From Encyclopedia of Sex and Sexuality
Women’s menstrual cycles involve an extremely complex and interrelated series of physiological mechanisms; the failure of any of these can cause amenorrhea, the cessation of menstruation. The principal organs involved in menstruation—the brain, ovaries, uterus, and fallopian tubes—are activated by various chemical messengers, or hormones: follicle stimulating hormone, estrogen, luteinizing hormone, and progesterone.
Two types of amenorrhea are clinically recognized: primary amenorrhea, or the failure to begin menstruating when the woman has reached the level of maturity at which it can otherwise be expected; and secondary amenorrhea, or the loss of menstruation after a woman’s menstrual cycles have begun. There are three fundamental causes of amenorrhea: first, of course, is the possibility that the woman may be pregnant; second, there is a possibility that one of the organs involved in the cycle is missing or not functioning properly, causing primary amenorrhea; the third, and by far the most common cause, is the absence of specific hormones or the failure of the proper hormones to function properly. Hormonal problems generally stem from the failure of the ovaries to produce the required estrogen and progesterone. In some cases an excess of male hormones is produced instead of the proper amount of female hormones. Amenorrhea and a certain degree of masculinization results, and symptoms may include excess facial hair, acne, and a deepening of the voice. Other causes of amenorrhea include cysts or tumors, stress, disease, and occasionally the emotional problems of adolescence. Anorexics and women who exercise rigorously—runners in training, for example—can also experience a loss of menstruation. Finally, amenorrhea appears at the onset of menopause, the cessation of menstruation in women whose childbearing years have ended.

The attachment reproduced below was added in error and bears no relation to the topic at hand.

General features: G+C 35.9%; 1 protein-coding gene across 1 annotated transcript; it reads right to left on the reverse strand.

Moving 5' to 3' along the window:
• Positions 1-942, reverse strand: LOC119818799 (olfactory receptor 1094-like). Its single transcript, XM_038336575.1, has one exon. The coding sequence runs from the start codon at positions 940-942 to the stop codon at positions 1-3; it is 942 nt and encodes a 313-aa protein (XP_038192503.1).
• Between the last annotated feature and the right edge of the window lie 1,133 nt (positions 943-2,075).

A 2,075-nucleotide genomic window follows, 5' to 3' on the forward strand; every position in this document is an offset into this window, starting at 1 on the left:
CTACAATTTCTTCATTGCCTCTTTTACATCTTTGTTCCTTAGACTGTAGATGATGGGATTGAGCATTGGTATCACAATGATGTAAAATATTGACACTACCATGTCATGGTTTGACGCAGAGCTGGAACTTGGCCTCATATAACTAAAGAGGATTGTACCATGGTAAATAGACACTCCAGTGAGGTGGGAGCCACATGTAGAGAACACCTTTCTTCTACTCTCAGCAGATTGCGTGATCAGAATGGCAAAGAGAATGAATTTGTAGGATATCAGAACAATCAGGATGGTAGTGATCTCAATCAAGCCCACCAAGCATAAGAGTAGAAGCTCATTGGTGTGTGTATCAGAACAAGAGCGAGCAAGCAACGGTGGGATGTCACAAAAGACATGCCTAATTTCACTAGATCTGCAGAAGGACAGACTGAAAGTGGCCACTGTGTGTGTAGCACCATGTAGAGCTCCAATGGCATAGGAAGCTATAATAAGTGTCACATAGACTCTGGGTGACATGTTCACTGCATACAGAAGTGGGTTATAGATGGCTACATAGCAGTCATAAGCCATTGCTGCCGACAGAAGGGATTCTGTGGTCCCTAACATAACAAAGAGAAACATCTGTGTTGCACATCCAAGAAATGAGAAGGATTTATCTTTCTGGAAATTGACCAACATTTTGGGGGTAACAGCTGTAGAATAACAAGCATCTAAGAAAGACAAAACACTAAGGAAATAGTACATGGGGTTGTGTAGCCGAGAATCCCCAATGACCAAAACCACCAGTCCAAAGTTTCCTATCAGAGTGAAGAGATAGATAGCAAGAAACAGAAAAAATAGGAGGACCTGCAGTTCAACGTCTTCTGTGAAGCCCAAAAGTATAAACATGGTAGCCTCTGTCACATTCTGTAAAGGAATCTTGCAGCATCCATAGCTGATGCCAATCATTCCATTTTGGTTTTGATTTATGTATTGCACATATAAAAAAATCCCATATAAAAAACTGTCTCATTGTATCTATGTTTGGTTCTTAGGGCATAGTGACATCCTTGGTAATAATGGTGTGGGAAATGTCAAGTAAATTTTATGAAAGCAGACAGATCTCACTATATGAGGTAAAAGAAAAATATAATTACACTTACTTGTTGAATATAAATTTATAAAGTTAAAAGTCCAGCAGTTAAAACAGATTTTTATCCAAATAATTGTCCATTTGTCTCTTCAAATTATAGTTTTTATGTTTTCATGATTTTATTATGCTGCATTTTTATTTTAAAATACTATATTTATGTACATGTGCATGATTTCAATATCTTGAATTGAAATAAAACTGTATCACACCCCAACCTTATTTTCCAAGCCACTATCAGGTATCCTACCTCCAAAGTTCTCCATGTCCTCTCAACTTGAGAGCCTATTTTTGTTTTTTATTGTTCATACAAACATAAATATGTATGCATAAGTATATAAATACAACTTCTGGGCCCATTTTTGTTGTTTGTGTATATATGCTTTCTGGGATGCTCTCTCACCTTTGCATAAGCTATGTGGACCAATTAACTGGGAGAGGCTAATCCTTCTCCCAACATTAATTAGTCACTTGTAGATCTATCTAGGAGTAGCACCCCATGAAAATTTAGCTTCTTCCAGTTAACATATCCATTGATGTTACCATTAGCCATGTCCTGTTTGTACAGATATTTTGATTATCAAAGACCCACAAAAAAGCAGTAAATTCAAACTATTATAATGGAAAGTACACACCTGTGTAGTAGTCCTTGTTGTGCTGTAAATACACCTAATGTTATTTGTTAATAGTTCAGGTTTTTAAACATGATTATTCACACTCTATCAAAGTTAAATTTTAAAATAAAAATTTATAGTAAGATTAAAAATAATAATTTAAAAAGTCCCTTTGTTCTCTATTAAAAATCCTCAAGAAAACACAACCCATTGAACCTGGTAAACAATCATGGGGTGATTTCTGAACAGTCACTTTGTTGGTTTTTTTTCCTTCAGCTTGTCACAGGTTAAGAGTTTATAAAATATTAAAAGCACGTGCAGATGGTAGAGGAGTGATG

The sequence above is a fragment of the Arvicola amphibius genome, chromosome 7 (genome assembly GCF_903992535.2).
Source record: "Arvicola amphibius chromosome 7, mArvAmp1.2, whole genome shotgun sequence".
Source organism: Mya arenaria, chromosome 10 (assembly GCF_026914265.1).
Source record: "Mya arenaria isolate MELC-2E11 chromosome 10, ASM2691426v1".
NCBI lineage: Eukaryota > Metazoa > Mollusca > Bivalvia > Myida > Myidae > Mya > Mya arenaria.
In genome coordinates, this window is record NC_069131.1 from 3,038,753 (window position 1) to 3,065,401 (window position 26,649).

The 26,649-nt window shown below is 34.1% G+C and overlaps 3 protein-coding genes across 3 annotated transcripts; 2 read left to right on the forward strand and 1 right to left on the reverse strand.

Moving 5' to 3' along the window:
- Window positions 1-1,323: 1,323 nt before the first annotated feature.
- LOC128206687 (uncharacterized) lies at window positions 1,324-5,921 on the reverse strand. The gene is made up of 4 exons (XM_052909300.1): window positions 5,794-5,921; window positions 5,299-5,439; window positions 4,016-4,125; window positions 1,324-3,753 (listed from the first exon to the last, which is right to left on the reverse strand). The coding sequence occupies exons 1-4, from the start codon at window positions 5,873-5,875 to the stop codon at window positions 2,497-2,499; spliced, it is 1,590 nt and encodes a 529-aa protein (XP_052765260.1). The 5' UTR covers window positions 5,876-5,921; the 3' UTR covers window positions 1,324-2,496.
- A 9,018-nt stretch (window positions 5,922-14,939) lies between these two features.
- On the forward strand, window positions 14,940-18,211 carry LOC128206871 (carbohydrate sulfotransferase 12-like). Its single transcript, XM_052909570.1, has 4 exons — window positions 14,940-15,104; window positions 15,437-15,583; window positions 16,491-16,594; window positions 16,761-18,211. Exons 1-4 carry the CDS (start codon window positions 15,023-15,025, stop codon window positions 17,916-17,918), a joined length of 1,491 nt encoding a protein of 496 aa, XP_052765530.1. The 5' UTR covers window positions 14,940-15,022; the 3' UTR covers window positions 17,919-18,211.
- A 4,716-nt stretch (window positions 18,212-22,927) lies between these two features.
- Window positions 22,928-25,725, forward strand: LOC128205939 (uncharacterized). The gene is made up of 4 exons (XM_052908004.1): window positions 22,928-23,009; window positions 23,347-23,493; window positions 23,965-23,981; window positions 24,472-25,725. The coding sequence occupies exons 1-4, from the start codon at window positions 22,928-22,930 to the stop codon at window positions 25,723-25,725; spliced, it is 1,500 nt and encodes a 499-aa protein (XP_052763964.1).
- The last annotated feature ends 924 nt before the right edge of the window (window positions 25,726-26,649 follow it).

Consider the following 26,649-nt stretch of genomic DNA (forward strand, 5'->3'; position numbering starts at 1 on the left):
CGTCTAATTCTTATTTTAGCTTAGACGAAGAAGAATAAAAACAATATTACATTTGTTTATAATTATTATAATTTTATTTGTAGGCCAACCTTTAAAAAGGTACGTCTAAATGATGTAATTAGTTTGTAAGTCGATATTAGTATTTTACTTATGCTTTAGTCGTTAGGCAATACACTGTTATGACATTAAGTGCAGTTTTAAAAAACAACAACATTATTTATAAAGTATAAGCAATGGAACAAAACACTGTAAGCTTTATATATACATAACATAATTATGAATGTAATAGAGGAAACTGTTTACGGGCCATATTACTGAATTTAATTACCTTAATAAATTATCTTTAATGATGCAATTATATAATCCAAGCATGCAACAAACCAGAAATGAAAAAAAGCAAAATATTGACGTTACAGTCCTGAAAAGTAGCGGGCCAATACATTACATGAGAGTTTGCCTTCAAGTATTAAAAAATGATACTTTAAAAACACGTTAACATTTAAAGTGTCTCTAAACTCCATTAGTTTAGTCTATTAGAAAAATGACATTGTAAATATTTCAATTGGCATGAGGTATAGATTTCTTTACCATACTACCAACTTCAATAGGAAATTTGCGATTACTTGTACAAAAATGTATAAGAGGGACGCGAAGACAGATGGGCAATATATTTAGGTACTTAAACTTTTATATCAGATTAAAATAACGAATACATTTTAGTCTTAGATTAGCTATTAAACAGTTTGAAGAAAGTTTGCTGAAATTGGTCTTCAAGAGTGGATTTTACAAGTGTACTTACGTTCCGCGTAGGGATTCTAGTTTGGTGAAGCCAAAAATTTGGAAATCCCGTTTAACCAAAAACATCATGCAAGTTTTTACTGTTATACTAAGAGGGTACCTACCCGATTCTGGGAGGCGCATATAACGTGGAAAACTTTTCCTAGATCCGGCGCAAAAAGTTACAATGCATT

The treatment of amenorrhea is determined by the precise cause of the individual case. X-rays and blood tests are often useful in determining the cause. As mentioned above, the most common cause of primary amenorrhea is the absence or failure of hormones. Hormone treatment is, therefore, generally successful in initiating menstruation, and is given in the form of oral medication, often in a similar formula to that of the oral contraceptive pill. On the rare occasion of finding an imperforate hymen or other anatomical abnormalities, surgical intervention will be necessary.
The most common cause of secondary amenorrhea among adolescents is stress and a change in life circumstances. It is often found in students, who leave home to live in dorms. In most cases, reassurances and sometimes a simple change in life-style may be all that is needed to relieve stress and resume menstruation.